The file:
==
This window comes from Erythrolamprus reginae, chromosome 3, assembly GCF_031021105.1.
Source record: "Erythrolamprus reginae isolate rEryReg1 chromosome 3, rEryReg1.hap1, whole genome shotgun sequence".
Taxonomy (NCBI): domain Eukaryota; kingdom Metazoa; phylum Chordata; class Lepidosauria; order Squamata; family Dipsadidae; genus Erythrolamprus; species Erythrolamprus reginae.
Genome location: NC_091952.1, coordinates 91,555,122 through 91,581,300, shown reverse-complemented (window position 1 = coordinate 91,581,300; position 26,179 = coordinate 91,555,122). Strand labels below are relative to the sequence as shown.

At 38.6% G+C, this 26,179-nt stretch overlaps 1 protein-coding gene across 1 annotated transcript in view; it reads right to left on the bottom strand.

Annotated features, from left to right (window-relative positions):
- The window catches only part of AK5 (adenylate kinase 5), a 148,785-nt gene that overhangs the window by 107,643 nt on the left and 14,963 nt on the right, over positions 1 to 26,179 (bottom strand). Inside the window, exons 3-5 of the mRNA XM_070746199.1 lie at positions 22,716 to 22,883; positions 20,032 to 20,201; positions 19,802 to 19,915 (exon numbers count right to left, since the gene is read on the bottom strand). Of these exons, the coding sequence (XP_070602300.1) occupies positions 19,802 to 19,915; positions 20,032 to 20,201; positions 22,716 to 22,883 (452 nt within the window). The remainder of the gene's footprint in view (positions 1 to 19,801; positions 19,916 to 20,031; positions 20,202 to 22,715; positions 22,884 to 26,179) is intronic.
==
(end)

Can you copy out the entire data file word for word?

This window comes from Erythrolamprus reginae, chromosome 3, assembly GCF_031021105.1.
Source record: "Erythrolamprus reginae isolate rEryReg1 chromosome 3, rEryReg1.hap1, whole genome shotgun sequence".
Taxonomy (NCBI): domain Eukaryota; kingdom Metazoa; phylum Chordata; class Lepidosauria; order Squamata; family Dipsadidae; genus Erythrolamprus; species Erythrolamprus reginae.
Genome location: NC_091952.1, coordinates 91,555,122 through 91,581,300, shown reverse-complemented (window position 1 = coordinate 91,581,300; position 26,179 = coordinate 91,555,122). Strand labels below are relative to the sequence as shown.

At 38.6% G+C, this 26,179-nt stretch overlaps 1 protein-coding gene across 1 annotated transcript in view; it reads right to left on the bottom strand.

Annotated features, from left to right (window-relative positions):
- The window catches only part of AK5 (adenylate kinase 5), a 148,785-nt gene that overhangs the window by 107,643 nt on the left and 14,963 nt on the right, over positions 1 to 26,179 (bottom strand). Inside the window, exons 3-5 of the mRNA XM_070746199.1 lie at positions 22,716 to 22,883; positions 20,032 to 20,201; positions 19,802 to 19,915 (exon numbers count right to left, since the gene is read on the bottom strand). Of these exons, the coding sequence (XP_070602300.1) occupies positions 19,802 to 19,915; positions 20,032 to 20,201; positions 22,716 to 22,883 (452 nt within the window). The remainder of the gene's footprint in view (positions 1 to 19,801; positions 19,916 to 20,031; positions 20,202 to 22,715; positions 22,884 to 26,179) is intronic.